On Thursday, about 100 southeastern Connecticut residents gathered at town hall to discuss a strategy for blocking the Old Saybrook bypass. SECoast, a regional organization leading the fight, warned of a lawsuit if the plan advances.

The FRA wants a plan to rebuild the Northeast Corridor to accommodate a much more frequent schedule of next-generation Acela trains as well as more Northeast Regional service. The corridor links Boston, New York, Trenton, Philadelphia, Wilmington, Baltimore and Washington, D.C., a congested mega-hub of people and jobs that’s expected to grow over the next three decades.

The agency wants to clear chokepoints and slow zones, allowing for faster runs and far more trains as the schedule expands over the next several decades.

In Connecticut, that means shaving 20 percent off the travel time of Acela’s Boston to New York City run by building modern tracks on straight alignments and free of grade crossings.

“Rather than spending billions to save 25 minutes on travel time, why not invest millions to save five minutes on parking, five minutes on ticketing, five minutes on reliability, five minutes on connectivity?,” said Gregory Stroud, head of SECoast.

“For many travelers the 25 extra minutes spent in a comfortable seat, writing email, is the least of their worries. Let’s invest first in longer trains, in safer closer-spaced trains through positive train control. With limited dollars let’s invest in the New Haven to Springfield corridor, which will nurture Connecticut communities, not destroy them,” he said.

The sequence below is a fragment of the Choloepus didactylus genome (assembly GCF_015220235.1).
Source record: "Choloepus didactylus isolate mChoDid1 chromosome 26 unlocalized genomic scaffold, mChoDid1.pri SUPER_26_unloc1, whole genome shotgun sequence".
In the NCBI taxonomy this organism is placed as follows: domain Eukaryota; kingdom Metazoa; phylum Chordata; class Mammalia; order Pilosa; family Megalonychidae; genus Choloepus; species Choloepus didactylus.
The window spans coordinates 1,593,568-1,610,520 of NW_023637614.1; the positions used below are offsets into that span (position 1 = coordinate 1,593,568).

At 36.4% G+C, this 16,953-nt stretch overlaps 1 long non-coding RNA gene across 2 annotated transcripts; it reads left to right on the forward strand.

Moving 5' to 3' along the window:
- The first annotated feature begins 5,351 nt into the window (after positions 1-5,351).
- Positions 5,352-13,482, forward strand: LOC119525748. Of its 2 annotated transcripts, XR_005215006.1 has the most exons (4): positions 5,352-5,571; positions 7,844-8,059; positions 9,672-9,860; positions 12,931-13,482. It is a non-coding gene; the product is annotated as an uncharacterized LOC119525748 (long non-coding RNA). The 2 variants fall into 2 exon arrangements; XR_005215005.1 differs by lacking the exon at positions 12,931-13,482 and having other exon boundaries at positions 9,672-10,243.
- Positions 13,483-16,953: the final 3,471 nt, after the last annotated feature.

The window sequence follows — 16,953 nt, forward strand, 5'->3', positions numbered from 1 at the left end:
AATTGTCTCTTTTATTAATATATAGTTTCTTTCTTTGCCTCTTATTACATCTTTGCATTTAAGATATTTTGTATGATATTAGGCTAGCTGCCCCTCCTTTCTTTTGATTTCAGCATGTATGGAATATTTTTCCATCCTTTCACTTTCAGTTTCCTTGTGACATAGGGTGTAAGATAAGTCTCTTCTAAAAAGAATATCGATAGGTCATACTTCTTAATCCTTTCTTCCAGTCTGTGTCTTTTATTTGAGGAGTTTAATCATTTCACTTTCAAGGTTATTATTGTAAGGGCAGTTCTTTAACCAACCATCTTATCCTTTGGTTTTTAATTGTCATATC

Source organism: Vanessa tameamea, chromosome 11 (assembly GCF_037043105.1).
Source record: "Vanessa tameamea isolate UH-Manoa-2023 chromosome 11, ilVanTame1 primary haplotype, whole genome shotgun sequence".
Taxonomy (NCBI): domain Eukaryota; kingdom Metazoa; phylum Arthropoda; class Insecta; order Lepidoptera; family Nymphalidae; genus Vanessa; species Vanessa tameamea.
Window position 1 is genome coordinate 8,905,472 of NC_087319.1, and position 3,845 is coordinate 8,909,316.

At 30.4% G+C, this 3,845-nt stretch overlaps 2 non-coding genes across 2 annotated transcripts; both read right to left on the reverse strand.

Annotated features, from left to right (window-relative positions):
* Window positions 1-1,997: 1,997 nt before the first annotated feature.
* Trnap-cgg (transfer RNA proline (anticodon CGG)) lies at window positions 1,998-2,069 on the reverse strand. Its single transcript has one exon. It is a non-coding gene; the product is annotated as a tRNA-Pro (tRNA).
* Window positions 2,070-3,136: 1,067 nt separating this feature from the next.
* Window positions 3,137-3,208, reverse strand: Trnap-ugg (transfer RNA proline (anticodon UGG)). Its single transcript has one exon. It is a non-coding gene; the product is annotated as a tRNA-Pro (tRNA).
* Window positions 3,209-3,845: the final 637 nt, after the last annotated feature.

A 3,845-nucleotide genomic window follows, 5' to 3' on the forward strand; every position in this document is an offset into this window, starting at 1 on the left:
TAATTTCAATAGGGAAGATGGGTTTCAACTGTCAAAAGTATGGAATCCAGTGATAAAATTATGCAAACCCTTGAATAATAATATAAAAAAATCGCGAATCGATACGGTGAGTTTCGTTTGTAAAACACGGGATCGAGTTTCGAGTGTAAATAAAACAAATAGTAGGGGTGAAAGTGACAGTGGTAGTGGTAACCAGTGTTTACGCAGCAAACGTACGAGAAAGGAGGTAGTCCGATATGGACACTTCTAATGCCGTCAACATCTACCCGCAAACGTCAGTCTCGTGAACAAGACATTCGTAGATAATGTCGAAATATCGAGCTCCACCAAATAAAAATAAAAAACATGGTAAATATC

The FRA has emphasized that without state support, the proposal won’t move forward.

Cuomo orders higher security measures on mass transit

New York Gov. Andrew Cuomo last week signed an executive order that gives New Jersey and Connecticut law enforcement jurisdiction on New York’s public transportation services and facilities.

The order is aimed at allowing security and counterterrorism officials in both states to assist New York in ensuring public safety at locations traditionally targeted by terrorists, according to a press release issued by Cuomo’s office.

“With the busy holiday season in full swing, we are taking every precaution necessary to mitigate potential terrorist threats and keep people safe,” Cuomo said. “This order gives our partners in New Jersey and Connecticut greater ability to help patrol and protect our mass transit networks. Together we will continue to remain vigilant, and I urge all travelers to stay alert and safe throughout the holidays.”